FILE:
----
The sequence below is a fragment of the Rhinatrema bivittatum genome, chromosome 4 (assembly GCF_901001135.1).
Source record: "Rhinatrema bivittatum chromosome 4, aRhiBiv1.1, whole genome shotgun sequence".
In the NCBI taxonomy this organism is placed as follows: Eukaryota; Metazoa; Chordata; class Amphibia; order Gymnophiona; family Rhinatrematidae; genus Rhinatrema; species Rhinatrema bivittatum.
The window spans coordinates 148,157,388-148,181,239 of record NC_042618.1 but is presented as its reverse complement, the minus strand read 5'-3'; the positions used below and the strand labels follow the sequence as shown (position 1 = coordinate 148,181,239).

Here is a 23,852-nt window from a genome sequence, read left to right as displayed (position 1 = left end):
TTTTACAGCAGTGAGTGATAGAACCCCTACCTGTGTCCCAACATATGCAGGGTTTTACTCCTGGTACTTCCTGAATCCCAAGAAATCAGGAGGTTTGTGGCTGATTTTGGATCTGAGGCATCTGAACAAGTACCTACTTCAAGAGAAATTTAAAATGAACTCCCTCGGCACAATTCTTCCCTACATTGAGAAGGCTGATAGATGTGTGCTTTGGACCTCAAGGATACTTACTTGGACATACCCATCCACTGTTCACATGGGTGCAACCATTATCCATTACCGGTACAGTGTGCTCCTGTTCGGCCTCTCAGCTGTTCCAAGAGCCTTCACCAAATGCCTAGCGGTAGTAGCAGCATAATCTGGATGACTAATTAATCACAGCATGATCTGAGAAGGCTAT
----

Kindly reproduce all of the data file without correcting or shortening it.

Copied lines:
The sequence below is a fragment of the Rhinatrema bivittatum genome, chromosome 4 (assembly GCF_901001135.1).
Source record: "Rhinatrema bivittatum chromosome 4, aRhiBiv1.1, whole genome shotgun sequence".
In the NCBI taxonomy this organism is placed as follows: Eukaryota; Metazoa; Chordata; class Amphibia; order Gymnophiona; family Rhinatrematidae; genus Rhinatrema; species Rhinatrema bivittatum.
The window spans coordinates 148,157,388-148,181,239 of record NC_042618.1 but is presented as its reverse complement, the minus strand read 5'-3'; the positions used below and the strand labels follow the sequence as shown (position 1 = coordinate 148,181,239).

Here is a 23,852-nt window from a genome sequence, read left to right as displayed (position 1 = left end):
TTTTACAGCAGTGAGTGATAGAACCCCTACCTGTGTCCCAACATATGCAGGGTTTTACTCCTGGTACTTCCTGAATCCCAAGAAATCAGGAGGTTTGTGGCTGATTTTGGATCTGAGGCATCTGAACAAGTACCTACTTCAAGAGAAATTTAAAATGAACTCCCTCGGCACAATTCTTCCCTACATTGAGAAGGCTGATAGATGTGTGCTTTGGACCTCAAGGATACTTACTTGGACATACCCATCCACTGTTCACATGGGTGCAACCATTATCCATTACCGGTACAGTGTGCTCCTGTTCGGCCTCTCAGCTGTTCCAAGAGCCTTCACCAAATGCCTAGCGGTAGTAGCAGCATAATCTGGATGACTAATTAATCACAGCATGATCTGAGAAGGCTAT